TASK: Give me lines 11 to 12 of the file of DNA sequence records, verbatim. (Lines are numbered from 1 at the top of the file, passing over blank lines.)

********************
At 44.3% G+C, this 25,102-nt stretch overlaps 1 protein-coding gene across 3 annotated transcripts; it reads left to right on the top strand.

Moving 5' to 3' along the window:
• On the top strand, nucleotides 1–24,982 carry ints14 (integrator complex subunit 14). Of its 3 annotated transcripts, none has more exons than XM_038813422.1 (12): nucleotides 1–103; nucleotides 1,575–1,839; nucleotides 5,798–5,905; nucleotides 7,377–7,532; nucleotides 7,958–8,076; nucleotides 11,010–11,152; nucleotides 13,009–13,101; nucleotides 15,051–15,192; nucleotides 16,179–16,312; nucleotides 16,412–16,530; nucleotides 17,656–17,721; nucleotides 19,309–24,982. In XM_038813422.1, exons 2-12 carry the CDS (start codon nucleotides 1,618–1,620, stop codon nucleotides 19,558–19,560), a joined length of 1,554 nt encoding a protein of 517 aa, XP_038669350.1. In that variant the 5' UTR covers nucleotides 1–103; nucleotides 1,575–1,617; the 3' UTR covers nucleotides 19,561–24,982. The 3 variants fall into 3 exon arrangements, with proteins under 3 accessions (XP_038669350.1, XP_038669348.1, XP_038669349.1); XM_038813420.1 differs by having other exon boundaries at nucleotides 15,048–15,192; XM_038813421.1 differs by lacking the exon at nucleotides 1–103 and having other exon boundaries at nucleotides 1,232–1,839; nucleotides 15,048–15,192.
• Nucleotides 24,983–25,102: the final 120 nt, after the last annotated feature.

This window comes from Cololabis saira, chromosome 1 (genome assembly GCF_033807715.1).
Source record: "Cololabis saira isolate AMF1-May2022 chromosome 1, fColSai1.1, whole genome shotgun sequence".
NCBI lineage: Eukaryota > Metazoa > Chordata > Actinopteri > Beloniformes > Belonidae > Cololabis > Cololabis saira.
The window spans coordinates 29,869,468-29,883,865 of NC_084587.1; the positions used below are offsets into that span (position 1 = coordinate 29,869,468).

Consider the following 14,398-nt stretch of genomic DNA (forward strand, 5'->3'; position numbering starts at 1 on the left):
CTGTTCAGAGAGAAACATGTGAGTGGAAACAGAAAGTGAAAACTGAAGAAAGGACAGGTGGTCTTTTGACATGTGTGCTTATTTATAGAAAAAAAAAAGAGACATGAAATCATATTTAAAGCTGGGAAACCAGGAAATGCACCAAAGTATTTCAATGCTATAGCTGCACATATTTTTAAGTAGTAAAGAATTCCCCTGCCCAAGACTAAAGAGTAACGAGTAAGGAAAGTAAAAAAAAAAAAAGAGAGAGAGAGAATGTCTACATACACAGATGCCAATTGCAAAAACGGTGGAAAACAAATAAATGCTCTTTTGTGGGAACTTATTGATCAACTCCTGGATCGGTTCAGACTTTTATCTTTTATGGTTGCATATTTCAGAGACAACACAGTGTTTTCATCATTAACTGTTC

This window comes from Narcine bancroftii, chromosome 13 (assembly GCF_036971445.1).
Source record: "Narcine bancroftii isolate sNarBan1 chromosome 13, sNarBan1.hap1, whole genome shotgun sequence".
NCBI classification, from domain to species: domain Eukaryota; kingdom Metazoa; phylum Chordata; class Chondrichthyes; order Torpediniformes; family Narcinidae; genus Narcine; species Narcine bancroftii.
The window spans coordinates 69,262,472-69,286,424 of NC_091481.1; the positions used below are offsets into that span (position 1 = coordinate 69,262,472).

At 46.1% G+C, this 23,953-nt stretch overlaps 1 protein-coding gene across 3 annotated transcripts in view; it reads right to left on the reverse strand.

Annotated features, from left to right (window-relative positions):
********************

This window comes from Narcine bancroftii, chromosome 13 (assembly GCF_036971445.1).
Source record: "Narcine bancroftii isolate sNarBan1 chromosome 13, sNarBan1.hap1, whole genome shotgun sequence".